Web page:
“In the early Seventies, I bought a dilapidated hotel in north Stoke for about £100,000 and spent the same amount again renovating it, putting in a guitar-shaped swimming pool, painting the bathrooms purple, and installing gold dolphin taps.” - Ian Gillan.
Speaking as a child of the 1970s, even the most fleeting glimpse of the fashions of the period brings back a sense of sheer, gut-wrenching terror. Nehru jackets; tie dye shirts; earth shoes; flares (naturally); fishnet knit pullovers; anything worn by Rod Stewart; the colours orange and brown, often in close proximity; dungarees; disco; satin trousers; platform shoes; avocado-coloured bathrooms; tennis headbands; hotpants; kaftans; paisley ties; and the sheer width of everything. Oh, the collars.. the collars..
Financial markets, of course, are not immune to fads and trends. And the stock market of the early 1970s was no different.
The danger signs had been visible for quite some time, for those with the eyes to see. As early as October 1967, Warren Buffett was writing to his partners at the Buffett Partnership Ltd., warning that:
“The market environment has changed progressively.. resulting in a sharp diminution in the number of obvious quantitatively based investment bargains available..
“In my opinion what is resulting is speculation on an increasing scale.. we will not follow the frequently prevalent approach of investing in securities where an attempt to anticipate market action overrides business valuations. Such so-called ‘fashion’ investing has frequently produced very substantial and quick profits in recent years.. It does not completely satisfy my intellect (or perhaps my prejudices), and most definitely does not fit my temperament. I will not invest my own money based upon such an approach – hence, I will most certainly not do so with your money.”
By November 1967, Buffett was going to some lengths to manage his partners’ expectations. He pointed out that the partnership had $20 million invested in “controlled companies” (i.e. unlisted subsidiaries) and a further $16 million in short-term government debt – a total of $36 million in partners’ capital that would not benefit in any way from a stock market rally. This was not a judgment call on the level of the market, however, merely a reflection of the fact that “I can’t find any obviously profitable and safe places to put the money”.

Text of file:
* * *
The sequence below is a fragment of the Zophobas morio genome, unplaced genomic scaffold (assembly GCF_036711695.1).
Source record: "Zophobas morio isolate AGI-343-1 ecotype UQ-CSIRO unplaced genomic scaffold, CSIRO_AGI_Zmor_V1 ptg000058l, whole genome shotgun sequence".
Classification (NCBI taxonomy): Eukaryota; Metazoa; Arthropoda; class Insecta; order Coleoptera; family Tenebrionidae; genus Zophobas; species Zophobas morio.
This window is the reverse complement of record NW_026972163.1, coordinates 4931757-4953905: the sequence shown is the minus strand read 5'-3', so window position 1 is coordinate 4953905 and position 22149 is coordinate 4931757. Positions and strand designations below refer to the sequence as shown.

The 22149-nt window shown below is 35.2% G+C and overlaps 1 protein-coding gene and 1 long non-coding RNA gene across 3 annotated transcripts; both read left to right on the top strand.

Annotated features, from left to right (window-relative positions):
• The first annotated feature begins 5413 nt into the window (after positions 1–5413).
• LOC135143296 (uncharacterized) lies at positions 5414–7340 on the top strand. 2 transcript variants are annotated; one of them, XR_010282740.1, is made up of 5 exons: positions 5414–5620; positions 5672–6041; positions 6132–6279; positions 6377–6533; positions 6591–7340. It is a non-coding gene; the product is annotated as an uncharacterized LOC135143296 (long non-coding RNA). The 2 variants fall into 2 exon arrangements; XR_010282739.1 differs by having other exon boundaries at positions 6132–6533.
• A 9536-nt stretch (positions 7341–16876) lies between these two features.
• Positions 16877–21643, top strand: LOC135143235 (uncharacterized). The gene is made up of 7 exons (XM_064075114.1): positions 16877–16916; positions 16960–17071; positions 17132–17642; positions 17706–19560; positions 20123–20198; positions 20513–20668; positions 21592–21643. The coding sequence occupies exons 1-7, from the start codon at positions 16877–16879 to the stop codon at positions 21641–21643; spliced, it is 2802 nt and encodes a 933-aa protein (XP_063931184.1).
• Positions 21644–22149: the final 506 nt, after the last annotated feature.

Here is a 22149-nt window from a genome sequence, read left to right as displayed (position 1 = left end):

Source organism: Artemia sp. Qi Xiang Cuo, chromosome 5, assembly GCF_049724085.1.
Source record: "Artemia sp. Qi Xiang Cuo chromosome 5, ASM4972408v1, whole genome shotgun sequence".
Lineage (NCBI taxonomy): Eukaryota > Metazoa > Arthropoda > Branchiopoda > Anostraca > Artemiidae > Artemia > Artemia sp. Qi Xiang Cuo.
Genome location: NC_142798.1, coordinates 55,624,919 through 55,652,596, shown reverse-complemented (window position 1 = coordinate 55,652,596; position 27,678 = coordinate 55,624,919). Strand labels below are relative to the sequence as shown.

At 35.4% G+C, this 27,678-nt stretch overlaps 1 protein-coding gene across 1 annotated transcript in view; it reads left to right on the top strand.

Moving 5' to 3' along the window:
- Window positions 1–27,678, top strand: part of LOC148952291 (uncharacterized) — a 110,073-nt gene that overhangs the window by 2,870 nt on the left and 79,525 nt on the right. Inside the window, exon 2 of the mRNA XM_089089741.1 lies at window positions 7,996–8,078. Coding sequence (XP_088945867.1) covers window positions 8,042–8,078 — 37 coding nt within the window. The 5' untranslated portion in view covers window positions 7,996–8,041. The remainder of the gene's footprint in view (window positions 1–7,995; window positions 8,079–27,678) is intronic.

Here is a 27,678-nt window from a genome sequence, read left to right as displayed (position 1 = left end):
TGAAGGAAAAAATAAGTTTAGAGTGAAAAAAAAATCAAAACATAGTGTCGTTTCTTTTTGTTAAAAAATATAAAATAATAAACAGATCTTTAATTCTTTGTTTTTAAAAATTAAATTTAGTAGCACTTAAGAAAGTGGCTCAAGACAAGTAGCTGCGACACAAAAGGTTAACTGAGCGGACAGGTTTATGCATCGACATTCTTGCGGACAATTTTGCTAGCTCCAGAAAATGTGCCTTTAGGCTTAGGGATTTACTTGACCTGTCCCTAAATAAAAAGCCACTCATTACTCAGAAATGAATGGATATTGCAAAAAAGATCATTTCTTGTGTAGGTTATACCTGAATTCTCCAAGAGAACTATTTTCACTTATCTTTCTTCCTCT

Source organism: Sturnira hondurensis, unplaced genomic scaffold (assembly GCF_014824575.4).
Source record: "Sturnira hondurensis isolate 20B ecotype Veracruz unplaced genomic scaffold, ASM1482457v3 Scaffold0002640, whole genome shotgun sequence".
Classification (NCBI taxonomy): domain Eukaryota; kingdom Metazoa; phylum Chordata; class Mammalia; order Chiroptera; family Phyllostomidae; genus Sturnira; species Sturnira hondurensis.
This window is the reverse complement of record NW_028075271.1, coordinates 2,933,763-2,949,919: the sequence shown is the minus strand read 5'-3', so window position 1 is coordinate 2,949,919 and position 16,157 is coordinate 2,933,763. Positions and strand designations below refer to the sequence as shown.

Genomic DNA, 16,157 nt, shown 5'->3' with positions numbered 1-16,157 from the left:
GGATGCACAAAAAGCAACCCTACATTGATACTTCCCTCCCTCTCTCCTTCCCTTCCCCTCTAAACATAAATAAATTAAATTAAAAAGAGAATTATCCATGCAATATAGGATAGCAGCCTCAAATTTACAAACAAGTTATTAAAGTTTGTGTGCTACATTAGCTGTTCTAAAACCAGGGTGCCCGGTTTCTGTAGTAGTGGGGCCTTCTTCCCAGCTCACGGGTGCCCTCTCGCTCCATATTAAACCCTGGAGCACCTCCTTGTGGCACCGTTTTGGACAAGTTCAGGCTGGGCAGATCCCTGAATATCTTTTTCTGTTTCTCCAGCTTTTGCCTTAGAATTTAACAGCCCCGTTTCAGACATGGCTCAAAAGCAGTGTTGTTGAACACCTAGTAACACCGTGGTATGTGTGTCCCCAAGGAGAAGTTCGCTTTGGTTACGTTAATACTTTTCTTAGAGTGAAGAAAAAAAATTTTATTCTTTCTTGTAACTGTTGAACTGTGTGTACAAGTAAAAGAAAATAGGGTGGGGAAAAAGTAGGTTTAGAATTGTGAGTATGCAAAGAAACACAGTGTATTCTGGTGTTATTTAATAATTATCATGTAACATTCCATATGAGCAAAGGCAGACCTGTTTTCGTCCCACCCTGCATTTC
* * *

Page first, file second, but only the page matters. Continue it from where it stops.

By May 1969, Buffett had had enough. He wrote to advise his partners that he was winding up the partnership for good:
“I just don’t see anything available that gives any reasonable hope of delivering.. a good year and I have no desire to grope around, hoping to “get lucky” with other people’s money. I am not attuned to this market environment, and I don’t want to spoil a decent record by trying to play a game I don’t understand just so I can go out a hero.”
While Buffett was in the process of quietly exiting the stock market, other investors were piling into the shares of businesses that would become notorious as the ‘Nifty Fifty’ – those ‘glamour’ stocks, like IBM, Gillette, Coca-Cola and Xerox, that seemed to offer such stability (virtually none of them had cut their dividends since World War 2) combined with such superior prospects for growth (including international expansion) that they could justify practically any valuation afforded them by the marketplace, and defy any apparent weakness in the global economy.
The ‘Nifty Fifty’ came to be known as ‘one decision’ stocks: the only decision investors had to make was just how many of them to buy.